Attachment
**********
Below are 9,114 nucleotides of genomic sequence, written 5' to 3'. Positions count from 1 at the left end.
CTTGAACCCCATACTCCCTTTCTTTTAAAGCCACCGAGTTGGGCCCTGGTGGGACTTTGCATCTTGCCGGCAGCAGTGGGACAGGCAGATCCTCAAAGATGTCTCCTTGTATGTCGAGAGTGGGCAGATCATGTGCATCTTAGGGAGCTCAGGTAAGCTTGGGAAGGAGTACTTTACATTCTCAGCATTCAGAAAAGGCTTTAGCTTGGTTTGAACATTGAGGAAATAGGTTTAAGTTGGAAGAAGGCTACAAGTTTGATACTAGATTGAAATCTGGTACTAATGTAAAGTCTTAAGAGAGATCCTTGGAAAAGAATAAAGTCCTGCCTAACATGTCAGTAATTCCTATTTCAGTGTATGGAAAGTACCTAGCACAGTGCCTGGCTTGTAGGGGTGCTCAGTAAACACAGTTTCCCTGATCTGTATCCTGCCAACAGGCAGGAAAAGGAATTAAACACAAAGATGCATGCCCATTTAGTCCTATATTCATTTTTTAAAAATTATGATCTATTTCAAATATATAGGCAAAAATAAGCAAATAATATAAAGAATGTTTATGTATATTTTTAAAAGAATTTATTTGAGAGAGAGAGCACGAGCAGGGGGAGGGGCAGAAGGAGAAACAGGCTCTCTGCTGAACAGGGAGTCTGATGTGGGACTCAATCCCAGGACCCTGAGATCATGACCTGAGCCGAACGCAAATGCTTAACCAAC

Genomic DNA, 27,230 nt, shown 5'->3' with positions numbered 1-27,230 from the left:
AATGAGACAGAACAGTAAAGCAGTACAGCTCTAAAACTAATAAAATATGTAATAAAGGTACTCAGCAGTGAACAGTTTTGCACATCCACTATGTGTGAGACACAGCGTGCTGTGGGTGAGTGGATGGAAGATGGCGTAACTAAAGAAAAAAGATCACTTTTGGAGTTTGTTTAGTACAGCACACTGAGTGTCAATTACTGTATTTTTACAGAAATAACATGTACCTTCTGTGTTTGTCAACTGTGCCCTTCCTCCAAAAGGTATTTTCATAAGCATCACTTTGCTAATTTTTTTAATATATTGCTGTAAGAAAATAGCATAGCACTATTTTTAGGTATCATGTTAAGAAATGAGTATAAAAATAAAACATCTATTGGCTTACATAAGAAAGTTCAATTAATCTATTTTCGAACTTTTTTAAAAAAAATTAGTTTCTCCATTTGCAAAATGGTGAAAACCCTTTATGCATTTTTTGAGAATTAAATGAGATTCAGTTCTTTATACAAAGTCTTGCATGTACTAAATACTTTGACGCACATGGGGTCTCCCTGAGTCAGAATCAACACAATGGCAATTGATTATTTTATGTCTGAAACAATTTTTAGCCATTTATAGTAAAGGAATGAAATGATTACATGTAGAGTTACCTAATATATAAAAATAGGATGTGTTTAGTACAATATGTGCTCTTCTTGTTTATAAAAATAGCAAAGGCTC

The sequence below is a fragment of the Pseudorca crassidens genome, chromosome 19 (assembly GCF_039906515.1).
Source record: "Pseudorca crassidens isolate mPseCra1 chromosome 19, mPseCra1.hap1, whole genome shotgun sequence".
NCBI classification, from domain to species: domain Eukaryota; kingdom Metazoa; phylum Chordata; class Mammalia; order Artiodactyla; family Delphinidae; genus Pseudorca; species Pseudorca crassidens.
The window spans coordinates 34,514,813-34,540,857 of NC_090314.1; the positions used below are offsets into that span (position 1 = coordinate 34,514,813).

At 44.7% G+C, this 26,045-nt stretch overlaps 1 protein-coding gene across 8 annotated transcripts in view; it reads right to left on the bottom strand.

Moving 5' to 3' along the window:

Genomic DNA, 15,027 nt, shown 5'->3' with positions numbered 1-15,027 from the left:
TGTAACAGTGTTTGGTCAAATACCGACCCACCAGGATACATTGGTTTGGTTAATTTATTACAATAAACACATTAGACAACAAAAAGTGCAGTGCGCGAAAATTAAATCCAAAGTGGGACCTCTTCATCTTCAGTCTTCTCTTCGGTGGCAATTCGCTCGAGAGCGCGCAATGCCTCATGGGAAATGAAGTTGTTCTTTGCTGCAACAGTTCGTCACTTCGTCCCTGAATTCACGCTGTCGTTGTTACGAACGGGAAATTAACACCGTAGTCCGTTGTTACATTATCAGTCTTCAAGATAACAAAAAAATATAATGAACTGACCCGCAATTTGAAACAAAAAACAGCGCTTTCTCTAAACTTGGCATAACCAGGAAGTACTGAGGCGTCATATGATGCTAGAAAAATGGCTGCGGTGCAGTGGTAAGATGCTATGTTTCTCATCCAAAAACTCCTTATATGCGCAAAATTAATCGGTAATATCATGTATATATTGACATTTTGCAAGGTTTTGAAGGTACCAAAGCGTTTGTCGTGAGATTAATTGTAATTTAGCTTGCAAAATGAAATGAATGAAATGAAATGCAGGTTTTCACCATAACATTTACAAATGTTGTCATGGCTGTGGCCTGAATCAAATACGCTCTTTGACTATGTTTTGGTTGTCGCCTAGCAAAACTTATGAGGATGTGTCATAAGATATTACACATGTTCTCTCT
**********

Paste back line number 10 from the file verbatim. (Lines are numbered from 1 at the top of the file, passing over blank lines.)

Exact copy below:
Moving 5' to 3' along the window: